The Supreme has today unanimously rejected a challenge taken by a private citizen which stemmed from the Childrens’ Referendum which was held in 2012 but which could not yet fully become part of the law of the land until this challenge was resolved.
The genesis for the case was the Supreme Court’s ruling in the McCrystal case which unanimously held that the Government had illegally interfered with the Childrens’ Referendum by running a biased information campaign with tax payers’ money in clear violation of the earlier McKenna principles.
Ms Joanna Jordan was challenging the outcome of the referendum using a little explored process contained in the Referendum Act, 1994 whereby the result in a Referendum can be set aside if illegal interference by the State in the Referendum process had a “material affect” on the outcome.
She was also challenging the Referendum Act, 1994 itself, claiming that the Act sets too high a burden upon those who are seeking to set aside referendum results, to the point where it is virtually impossible for a petitioner to succeed. She claimed that given the near impossible burden, the State is allowed to act with near impunity – free to illegally interfere, knowing that the petitioners can never succeed. Jordan claimed that in such petitions the burden of proof should shift from the petitioner to the State where illegal activity was clearly established.
It is a core value of our democracy that the sovereign will of the people be respected at all times and cases such as Jordan and McKenna set two competing elements of that sovereignty against each other. On the one hand, the people must be allowed to cast their votes in a free and fair manner without interference; but on the other hand, unelected Courts are understandably very slow to be seen to overturn the will of the people as expressed in a referendum, even where it may seem that a referendum process was tainted by illegality.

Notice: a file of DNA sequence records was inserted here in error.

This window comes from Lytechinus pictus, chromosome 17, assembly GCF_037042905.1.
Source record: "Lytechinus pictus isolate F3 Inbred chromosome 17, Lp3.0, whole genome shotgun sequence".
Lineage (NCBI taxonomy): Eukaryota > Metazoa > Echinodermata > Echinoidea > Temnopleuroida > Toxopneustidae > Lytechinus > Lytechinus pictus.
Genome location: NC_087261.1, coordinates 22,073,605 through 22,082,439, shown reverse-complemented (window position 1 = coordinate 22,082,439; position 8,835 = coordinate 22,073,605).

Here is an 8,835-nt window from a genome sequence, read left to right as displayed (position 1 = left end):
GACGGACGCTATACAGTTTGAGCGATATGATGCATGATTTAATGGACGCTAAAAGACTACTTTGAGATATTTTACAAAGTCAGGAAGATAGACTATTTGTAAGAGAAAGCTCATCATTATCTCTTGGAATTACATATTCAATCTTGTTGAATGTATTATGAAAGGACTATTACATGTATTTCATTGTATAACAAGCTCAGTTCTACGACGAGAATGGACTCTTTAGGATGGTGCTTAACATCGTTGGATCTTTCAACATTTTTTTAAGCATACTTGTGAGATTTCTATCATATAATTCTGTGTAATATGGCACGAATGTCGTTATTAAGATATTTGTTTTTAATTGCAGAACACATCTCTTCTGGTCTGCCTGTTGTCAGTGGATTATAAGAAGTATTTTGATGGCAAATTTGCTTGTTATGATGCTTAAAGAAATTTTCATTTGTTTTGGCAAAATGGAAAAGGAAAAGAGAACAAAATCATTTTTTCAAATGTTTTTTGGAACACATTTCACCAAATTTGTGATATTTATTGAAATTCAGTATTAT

Much of today’s Supreme Court decision focused on what test should be used in order to assess if illegal activity has had a “material affect on the outcome of a referendum”.
The Court held that “…’material affect on the outcome of a referendum’ involved establishing that it is reasonably possible that the irregularity or interference identified affected the result. Because of the inherent flexibility of this test, it may be useful to add that the object of this test is to identify the point at which it can be said that a reasonable person could be in doubt about, and longer trust, the outcome of the election or referendum”.
The Court also went on to hold that the Act itself was not unconstitutional and that the burden of the test was reasonably proportionate to the gravity of the relief sought.
Ultimately this decision in of itself is not surprising. While there is no doubt the Government made a significant error by engaging in illegal and entirely unnecessary behaviour during the Childrens’ Referendum, it was never likely that any Court would interfere with the sovereign will of the people as expressed at the referendum (described as an “awesome undertaking” by the Supreme Court in the Hanafin decision in 1996). The more pertinent questions which emerge from the aftermath of this case are about the entire referendum process itself: how we provide information to the people on the question they are voting on, and how we ensure that Governments don’t interfere illegally with the People’s sacred right to amend their own Constitution. If further challenges like McKenna, Hanafin, McCrystal and Jordan are to be avoided in the future, serious consideration needs to be given to how these challenges are met, and today’s judgment should be the beginning rather than the end of that conversation.